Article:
Man of Tomorrow: Siegel and Keaton’s Superman

In the early 1930s, Jerry Siegel decided that he might have a better chance at selling comics to a publisher if he could collaborate with a well-known artist. So he ended his collaboration with Joe Shuster (this wound up being temporary, as we now know) and wrote to a number of artists, trying to convince them to work on Superman. One of these artists was Russell Keaton, who worked on Buck Rogers and his own Skyroads strip. Some of their correspondence, including several letters by Jerry Siegel and some sample artwork Russell Keaton provided for him, have been recovered, albeit in poor-quality multiple-generation photocopies. The correspondence is notable for providing a fascinating look into an early version of Superman that came not from Krypton, but from Earth in the future.

On this page are a restored version of the first letter from Jerry Siegel to Russell Keaton, a written transcript of it, and restored versions of Russell Keaton’s Superman artwork. While the restoration work done on the letter is mine, the restoration of Russell Keaton’s artwork was done by the folks at the Collector’s Society message boards. I have provided a link to the thread from which the restored images of Keaton’s artwork originate. Also, please note that I have only provided the very first of Jerry Siegel’s letters to Russell Keaton as a picture on this page. If you wish to read the rest of the letters, a link to a PDF file of the entire portion of the Siegel/Keaton correspondence currently available is provided at the bottom of this page.

 

10622 Kimberley Avenue,
Cleveland, Ohio,
June 12, 1934.

Dear Mr. Keaton:

You will find enclosed the first week’s script for the cartoon strip, SUPERMAN. While the idea is a trifle fantastic — a man with “infinite strength” — I think it will follow the lines you like. We begin with “Superman” as a child and follow his history all the way up to maturity when the real story begins: of his adventures in helping those in need. Since Clark Kent possesses incredible strength there are great possibilities for humor and adventure in his experiences as a child and youth. The story of his youth will run a great length before we detail his adventures as an adult. Early, he will find that his great strength, instead of making friends for him, cause people to fear him. Mothers will not permit their children to associate with him, he will be hated in school sports because he never loses, etc. We can weave a very human story about him.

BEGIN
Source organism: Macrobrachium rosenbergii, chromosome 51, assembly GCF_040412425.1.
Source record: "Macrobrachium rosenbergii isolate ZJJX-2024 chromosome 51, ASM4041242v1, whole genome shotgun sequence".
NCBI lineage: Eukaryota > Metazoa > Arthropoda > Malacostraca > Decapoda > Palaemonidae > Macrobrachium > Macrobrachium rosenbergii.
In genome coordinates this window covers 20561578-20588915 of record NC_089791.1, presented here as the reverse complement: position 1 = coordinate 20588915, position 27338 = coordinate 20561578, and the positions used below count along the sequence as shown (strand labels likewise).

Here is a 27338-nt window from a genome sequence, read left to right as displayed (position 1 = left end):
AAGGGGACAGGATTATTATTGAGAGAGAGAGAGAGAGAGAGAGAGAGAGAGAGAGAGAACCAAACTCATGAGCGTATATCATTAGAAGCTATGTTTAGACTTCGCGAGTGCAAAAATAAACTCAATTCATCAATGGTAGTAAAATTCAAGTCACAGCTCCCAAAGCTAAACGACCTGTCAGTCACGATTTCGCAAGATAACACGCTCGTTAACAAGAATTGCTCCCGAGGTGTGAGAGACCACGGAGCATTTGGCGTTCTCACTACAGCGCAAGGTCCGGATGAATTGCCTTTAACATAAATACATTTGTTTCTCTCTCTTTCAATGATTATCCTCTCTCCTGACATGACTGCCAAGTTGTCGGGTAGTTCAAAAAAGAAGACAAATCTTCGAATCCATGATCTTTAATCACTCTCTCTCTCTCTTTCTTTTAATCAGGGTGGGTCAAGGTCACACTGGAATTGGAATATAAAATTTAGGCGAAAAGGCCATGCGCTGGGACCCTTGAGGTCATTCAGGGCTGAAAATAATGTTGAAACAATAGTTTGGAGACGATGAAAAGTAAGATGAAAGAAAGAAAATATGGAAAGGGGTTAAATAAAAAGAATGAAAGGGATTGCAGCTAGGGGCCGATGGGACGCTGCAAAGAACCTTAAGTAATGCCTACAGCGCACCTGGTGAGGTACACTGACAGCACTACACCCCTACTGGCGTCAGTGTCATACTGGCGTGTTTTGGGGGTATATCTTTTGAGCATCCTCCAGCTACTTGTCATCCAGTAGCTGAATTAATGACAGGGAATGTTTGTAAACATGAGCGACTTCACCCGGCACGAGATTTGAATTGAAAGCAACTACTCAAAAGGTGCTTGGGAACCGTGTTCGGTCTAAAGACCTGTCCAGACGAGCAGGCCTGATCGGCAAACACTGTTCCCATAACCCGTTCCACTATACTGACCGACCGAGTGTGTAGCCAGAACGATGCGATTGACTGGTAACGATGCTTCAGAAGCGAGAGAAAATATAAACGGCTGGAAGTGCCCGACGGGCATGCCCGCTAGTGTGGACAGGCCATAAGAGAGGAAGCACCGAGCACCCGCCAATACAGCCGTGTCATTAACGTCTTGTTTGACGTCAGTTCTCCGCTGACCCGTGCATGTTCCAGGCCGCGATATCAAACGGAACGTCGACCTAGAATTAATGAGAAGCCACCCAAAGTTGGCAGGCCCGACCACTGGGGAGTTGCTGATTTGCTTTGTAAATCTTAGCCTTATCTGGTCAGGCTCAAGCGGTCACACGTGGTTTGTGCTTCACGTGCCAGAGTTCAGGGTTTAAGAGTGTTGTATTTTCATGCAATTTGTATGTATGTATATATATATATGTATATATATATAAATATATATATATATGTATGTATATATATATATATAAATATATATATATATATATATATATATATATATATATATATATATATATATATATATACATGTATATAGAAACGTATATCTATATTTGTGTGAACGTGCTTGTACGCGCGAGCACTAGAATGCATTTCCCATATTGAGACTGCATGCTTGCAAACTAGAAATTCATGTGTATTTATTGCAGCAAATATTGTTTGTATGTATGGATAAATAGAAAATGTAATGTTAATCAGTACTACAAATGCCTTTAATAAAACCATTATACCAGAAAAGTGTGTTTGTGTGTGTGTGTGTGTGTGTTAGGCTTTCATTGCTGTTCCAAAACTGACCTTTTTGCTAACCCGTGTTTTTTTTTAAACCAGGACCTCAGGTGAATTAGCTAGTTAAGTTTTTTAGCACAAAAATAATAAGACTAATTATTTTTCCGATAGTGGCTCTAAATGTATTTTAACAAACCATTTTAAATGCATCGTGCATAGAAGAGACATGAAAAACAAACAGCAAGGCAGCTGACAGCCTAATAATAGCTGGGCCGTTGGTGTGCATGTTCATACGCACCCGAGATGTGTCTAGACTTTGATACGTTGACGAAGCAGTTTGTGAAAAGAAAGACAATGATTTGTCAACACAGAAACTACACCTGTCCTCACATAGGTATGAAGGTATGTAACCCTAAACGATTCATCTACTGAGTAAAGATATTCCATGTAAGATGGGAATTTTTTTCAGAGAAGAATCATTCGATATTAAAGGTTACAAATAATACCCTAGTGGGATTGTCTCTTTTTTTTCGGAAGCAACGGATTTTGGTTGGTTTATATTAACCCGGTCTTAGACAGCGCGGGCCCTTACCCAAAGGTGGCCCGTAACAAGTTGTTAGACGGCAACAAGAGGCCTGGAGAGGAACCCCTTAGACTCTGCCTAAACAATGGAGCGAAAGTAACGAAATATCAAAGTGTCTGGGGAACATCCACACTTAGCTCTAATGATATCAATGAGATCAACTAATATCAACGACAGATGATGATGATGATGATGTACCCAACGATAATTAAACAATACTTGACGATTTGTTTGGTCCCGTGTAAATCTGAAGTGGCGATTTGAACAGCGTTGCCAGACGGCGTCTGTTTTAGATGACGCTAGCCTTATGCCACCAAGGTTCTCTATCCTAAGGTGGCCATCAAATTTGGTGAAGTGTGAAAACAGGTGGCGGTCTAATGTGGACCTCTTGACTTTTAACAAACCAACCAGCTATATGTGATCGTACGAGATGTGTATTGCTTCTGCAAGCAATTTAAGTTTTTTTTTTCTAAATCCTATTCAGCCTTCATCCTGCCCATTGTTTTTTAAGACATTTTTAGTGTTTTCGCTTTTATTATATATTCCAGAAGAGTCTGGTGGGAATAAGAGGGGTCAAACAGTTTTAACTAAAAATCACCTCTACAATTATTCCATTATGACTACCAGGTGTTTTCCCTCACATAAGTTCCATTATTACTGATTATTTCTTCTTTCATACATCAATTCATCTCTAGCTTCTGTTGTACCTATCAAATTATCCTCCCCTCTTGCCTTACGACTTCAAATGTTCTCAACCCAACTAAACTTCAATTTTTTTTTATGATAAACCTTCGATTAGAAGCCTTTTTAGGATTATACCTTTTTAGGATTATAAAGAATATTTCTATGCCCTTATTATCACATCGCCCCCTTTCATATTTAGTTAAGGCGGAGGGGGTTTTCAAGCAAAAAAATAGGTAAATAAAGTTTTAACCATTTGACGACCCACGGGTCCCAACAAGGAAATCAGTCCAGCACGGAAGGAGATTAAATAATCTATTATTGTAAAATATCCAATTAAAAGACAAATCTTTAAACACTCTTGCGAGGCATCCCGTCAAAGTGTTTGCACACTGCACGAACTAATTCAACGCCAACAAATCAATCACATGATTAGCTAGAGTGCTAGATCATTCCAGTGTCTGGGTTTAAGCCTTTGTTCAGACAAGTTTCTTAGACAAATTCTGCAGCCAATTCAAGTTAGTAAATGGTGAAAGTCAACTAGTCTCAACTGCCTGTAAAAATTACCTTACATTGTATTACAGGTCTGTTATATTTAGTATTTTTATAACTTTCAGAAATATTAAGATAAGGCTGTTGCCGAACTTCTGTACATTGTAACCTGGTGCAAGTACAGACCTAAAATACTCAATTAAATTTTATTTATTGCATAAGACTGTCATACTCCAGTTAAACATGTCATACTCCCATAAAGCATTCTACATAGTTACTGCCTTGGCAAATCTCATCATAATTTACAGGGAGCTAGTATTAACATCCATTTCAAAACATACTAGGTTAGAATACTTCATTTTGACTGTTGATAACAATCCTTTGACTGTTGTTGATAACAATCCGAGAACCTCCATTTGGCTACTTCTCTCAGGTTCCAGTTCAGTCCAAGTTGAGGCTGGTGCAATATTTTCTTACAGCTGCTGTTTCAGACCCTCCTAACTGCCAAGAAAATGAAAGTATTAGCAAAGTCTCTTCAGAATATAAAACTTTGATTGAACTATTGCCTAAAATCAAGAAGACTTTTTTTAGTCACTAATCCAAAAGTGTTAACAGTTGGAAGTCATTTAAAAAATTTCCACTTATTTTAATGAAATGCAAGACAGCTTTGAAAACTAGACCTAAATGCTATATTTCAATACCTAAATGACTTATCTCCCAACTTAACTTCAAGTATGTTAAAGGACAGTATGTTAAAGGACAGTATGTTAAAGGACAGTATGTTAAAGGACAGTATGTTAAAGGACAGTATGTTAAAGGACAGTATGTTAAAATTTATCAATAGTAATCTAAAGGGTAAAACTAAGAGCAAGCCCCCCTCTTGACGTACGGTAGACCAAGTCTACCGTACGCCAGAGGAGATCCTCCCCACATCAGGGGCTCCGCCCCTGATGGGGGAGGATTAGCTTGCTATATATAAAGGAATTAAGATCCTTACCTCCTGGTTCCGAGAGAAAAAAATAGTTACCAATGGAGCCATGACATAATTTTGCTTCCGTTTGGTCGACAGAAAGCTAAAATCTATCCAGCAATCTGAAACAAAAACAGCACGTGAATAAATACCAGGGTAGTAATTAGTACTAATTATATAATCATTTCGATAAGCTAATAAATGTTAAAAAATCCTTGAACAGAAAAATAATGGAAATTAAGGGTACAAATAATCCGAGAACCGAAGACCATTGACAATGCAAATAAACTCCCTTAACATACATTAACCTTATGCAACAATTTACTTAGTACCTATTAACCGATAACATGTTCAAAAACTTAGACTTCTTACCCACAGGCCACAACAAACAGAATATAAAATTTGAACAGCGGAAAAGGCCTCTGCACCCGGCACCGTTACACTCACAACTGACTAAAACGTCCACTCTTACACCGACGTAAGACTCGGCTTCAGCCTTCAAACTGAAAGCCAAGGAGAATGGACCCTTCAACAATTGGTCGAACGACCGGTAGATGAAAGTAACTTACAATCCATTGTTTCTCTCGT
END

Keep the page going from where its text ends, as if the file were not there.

Here is the script for a possible sunday strip. It will acquaint you with the secret of Clark Kent’s origin.

1. In his laboratory, the last man on earth worked furiously. He had only a few moments left.
2. Giant cataclysms were shaking the reeling planet, destroying mankind. It was in its last days, dying….
3. The last man placed his infant babe within a small time-machine he had completed, launching it as —
4. — the laboratory walls caved-in upon him.
5. The time-vehicle flashed back thru the centuries, alighting in the primitive year, 1935 A. D. A passing motorist sighted the metal cylinder…
6. …and upon investigating discovered the sleeping babe within.
7. The infant was placed in an orphanage. The first day, it playfully bent its metal bed out of shape. The astounded attendants, of course, did not realize they were caring for a child whose physical structure was millions of years advanced from their own.
8. The babe, named Clark Kent, was a physical wonder. At the age of five, when an older boy sought to bully him, Clark sent him flying thru the air.
9. Clark’s colossal strength was a source of wonder and pleasure to him. He found, at twelve, that he could easily shatter the world’s high jump and dash records.
10. His powers increased unbelievably. When maturity had been attained, Kent discovered he could leap over a ten story building, raise unheard-of weights, run as fast as an express train, and that nothing less than a bursting shell could penetrate his tough skin.
11. & 12. Early, Kent decided he must turn his titanic strength into channels that would benefit mankind. And so was created SUPERMAN, champion of the oppressed, the physical marvel who had sworn to devote his existence to helping those in need!

Let me know if you would care to work with me upon this strip. I’ll be glad to receive suggestions. The idea, incidently, is liked by the General Manager of Bell Syndicate. Awaiting your reply….

  Sincerely,

  Jerome Siegel

 

Related Pages:

Superman: The Genesis of a Legend

The Story Behind Superman #1 (By Jerry Siegel)

A PDF file containing all of the Siegel/Keaton correspondence currently available, including multiple letters not shown on this page:

Siegel_Keaton_Complete.pdf

The source of the restored comic strips:

Another big find surfaces in Siegel / Superman copyright docs – boards.collectors-society.com

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